Bruce Springsteen has long since passed beyond the stereotypes: the future of rock 'n' roll, the critics' darling, the blue-collar Bob Dylan. He is a real rock phenomenon, the best and hardest-working live entertainer in the business. And his fans -- 40,000 in two nights here -- are no longer primarily what he calls rock "veterans." They're young, male and female, and they have no other gods before him.

But Springsteen will be no idol. "I didn't want to be a rock star," he said backstage on Monday night. "Rock star -- that's like . . . celebrity bowling or 'Hollywood Squares,' I wanted to be a rocker, a rock 'n' roller." b

That eerie paean, "Bruuuuuuuuuce," swells between songs like a monsoon wind. Within the songs, a fraction of a second behind every opening chord, the audience erupts, screaming, hammering their upraised fists against the air, singing not just the choruses but the verses to numbers written six and seven years ago.

Sometimes Springsteen commands them, pointing his microphone into the crowd like Charlton Heston before the Red Sea. Sometimes they volunteer: Both nights, the Cap Centre crowds spontaneously delivered the first verse of "Hungry Heart" back to their leader: "I got a wife and kids in Baltimore, Jack/I went out for a ride and I never went back."

The fans know every sidestreet in Springsteen's lexicon of narrow lives hooked to taillight passions: Rosalita's cafe; the Jersey strip where "me and my buddy" shut down dragsters from all over the state; the Harlem homecoming of the Magic Rat; "the local cops, cherry tops"; the streets of fire, the factory, the dream-dead darkness of the edge of town.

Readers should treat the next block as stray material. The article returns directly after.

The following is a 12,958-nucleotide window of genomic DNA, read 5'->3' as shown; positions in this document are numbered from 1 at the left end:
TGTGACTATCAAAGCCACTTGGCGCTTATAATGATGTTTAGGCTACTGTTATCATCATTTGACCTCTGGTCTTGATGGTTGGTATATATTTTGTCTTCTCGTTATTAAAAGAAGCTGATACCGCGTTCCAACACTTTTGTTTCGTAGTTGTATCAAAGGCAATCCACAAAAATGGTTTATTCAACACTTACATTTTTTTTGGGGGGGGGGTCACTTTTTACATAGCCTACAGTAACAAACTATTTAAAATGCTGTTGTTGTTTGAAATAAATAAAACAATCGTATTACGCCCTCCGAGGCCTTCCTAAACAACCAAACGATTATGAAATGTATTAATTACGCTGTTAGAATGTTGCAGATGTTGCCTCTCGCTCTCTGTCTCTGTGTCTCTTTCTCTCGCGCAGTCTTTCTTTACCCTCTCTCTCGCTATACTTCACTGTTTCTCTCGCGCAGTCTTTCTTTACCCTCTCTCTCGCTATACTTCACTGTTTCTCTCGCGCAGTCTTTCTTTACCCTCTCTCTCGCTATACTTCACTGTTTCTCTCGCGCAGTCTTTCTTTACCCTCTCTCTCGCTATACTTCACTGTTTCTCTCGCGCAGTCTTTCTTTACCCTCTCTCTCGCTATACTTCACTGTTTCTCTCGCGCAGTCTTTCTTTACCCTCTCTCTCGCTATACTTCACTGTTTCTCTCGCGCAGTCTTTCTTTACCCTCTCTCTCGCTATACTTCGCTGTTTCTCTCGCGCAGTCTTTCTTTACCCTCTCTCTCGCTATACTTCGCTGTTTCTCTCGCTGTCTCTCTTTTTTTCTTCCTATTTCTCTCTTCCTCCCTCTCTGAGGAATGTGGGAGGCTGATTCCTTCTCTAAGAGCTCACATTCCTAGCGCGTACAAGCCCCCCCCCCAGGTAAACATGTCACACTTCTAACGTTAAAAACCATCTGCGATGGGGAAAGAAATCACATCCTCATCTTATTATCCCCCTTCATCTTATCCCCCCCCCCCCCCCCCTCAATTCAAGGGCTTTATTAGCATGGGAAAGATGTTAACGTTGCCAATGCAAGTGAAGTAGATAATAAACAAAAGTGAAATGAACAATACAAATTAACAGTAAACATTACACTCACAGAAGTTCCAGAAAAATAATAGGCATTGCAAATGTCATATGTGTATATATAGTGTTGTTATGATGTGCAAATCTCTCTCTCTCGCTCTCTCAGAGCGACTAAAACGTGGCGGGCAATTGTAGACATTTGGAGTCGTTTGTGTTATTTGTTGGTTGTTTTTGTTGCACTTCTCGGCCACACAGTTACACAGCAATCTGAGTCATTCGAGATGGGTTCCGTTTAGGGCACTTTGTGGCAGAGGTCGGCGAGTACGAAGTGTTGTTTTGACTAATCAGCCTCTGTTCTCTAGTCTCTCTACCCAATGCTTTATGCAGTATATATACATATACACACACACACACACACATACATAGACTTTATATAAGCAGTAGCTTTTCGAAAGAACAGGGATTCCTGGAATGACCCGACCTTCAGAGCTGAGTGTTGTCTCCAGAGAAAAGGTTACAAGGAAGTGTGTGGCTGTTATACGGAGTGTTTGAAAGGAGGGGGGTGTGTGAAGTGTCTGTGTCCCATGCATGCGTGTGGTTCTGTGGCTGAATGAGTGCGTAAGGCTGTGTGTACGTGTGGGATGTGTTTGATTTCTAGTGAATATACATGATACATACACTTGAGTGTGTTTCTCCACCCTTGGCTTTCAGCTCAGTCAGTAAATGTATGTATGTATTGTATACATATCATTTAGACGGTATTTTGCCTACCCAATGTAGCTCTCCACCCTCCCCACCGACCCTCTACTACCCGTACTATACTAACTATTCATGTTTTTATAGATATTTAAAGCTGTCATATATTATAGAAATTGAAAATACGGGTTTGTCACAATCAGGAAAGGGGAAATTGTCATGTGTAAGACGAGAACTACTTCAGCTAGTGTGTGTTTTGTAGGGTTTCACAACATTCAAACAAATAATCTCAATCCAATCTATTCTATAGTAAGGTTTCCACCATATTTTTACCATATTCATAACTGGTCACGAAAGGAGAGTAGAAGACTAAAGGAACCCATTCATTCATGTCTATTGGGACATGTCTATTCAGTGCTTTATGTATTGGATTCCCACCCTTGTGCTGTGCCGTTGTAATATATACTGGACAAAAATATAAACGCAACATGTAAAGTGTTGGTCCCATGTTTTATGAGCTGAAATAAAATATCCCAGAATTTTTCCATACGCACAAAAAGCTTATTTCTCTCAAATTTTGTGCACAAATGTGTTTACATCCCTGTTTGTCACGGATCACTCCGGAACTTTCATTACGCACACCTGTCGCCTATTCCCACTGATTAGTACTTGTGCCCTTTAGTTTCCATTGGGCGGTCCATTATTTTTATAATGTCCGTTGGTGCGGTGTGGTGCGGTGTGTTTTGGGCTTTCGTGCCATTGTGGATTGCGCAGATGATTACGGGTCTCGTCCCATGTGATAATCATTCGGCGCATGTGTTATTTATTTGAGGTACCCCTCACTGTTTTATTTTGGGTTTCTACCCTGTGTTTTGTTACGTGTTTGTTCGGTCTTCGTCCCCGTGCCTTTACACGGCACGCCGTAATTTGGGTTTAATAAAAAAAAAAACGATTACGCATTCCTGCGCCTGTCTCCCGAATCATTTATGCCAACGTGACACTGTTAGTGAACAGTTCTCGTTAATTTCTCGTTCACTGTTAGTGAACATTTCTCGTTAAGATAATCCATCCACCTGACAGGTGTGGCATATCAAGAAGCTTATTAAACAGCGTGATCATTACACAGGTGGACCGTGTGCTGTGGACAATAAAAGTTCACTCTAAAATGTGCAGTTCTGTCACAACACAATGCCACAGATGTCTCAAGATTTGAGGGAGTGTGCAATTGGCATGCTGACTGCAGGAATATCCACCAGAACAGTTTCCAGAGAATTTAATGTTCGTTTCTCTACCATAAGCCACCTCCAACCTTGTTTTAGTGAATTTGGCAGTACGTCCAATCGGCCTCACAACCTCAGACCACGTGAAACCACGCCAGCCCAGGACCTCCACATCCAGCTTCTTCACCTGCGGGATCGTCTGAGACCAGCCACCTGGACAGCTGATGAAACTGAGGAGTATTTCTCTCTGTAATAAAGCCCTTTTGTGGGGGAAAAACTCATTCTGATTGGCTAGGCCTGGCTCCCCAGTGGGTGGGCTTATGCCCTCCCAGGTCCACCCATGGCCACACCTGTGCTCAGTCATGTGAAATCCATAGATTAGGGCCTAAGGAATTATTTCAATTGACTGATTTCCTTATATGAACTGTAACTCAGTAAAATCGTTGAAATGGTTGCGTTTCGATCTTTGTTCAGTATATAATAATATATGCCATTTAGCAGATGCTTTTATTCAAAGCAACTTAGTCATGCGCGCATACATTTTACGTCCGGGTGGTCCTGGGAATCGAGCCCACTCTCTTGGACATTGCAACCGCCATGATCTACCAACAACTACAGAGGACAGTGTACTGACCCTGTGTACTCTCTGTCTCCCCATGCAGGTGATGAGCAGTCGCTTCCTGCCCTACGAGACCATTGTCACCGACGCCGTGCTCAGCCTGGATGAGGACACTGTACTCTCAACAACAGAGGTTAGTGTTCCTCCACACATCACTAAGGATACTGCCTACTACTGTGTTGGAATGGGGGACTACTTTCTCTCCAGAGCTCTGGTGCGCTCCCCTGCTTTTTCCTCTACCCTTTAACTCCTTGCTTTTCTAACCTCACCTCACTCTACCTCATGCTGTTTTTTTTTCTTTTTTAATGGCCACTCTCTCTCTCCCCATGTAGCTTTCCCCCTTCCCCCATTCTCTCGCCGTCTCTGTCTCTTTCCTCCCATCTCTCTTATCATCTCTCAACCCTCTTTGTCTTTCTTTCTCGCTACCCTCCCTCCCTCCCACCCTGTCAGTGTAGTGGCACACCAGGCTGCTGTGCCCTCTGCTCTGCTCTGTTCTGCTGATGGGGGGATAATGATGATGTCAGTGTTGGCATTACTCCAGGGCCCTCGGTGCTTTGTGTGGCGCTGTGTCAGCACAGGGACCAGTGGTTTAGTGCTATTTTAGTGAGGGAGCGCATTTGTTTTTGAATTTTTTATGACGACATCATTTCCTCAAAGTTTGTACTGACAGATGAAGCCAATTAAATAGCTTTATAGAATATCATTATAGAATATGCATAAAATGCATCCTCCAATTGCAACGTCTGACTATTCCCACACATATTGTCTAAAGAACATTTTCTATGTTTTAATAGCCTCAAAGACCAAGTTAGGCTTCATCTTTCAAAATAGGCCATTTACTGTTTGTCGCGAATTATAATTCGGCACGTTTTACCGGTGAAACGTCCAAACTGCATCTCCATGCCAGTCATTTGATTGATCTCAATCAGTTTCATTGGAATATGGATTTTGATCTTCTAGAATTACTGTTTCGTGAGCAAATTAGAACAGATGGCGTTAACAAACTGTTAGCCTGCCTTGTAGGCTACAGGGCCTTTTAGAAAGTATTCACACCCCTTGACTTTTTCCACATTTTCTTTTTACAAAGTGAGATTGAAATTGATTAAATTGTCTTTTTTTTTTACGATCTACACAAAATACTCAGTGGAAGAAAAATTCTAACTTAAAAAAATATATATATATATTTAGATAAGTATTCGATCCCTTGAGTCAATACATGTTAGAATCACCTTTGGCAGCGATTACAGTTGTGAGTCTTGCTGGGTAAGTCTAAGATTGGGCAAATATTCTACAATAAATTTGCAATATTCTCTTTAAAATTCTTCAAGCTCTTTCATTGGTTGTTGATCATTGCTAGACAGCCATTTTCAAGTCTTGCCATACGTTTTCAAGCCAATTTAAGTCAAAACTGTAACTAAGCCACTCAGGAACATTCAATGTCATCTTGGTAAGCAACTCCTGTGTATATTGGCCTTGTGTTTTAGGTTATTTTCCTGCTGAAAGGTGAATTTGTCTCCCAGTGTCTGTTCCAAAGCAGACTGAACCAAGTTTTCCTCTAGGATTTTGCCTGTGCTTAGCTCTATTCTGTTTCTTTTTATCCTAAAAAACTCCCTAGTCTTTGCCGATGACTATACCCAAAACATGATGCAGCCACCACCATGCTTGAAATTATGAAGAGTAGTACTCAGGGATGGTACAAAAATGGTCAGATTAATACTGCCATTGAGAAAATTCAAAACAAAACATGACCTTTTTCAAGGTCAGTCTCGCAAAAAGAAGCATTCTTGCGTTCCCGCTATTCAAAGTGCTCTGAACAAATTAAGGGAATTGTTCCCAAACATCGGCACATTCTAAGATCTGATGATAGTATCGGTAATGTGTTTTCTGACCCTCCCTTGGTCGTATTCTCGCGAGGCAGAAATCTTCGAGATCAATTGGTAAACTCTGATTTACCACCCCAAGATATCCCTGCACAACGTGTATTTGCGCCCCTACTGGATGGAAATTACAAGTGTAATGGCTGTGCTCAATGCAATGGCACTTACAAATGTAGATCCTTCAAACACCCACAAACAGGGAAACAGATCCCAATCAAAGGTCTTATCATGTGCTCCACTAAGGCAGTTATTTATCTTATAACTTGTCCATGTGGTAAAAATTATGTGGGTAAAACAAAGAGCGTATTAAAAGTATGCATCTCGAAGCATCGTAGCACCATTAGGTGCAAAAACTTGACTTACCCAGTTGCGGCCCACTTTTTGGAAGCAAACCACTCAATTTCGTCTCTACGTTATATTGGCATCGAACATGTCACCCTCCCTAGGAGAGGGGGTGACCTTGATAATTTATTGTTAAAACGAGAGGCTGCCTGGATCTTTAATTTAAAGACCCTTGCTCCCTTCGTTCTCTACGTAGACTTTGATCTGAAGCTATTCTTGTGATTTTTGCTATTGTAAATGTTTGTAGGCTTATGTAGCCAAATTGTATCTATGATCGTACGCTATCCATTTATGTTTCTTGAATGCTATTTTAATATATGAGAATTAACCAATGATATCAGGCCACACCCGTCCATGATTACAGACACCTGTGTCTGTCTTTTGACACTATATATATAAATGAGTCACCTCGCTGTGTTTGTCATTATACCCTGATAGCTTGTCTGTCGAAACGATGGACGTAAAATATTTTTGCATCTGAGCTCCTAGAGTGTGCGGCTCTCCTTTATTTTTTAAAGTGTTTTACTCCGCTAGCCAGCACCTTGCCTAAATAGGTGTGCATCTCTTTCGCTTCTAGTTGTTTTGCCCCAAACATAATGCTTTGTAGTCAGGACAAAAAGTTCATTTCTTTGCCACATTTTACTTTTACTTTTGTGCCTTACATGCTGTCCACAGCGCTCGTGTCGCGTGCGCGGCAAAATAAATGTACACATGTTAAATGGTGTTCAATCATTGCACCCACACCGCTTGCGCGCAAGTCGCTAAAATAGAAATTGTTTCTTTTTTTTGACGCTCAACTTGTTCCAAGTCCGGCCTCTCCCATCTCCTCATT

They have turned his songs into anthems of defiance: "The dogs on Main Street howl 'cause they understand/If I could take one moment into my hands/Mister I ain't a boy, no I'm a man" -- and then exultant, resurrected -- "And I believe in a promised land!"

And out before them, messianic and demonic, burning cold in blue light and searing in red, rages the Boss -- leaping onto the amplifiers, riding the piano, finally tossing himself as an offering into the arms of his supplicants. p

This is as hot as it comes. The fever, the desire -- it will never be higher or more precarious. The epitaphs of burned-out and bought-out rockers run at regular intervals across the past 20 years like Burma Shave teasers. At 31, Springsteen neither forgets nor fears the heat.

"You have to separate the magic from the person. . . You have to remember what it is the audience came to hear. It takes self-knowledge, a certain vigilance and being as straight with yourself as you possibly can.

"You have to concentrate, you have to have a focus and discipline, to keep hold of what you want. Day after day, TV tells you that things make you happy.Buying things makes you happy, material things. Steve [van Zandt] and I used to say we wanted some big Cadillac -- 'We wanna be just like the Rolling Stones' -- but you start to get big and something happens -- you find out the shoes don't fit.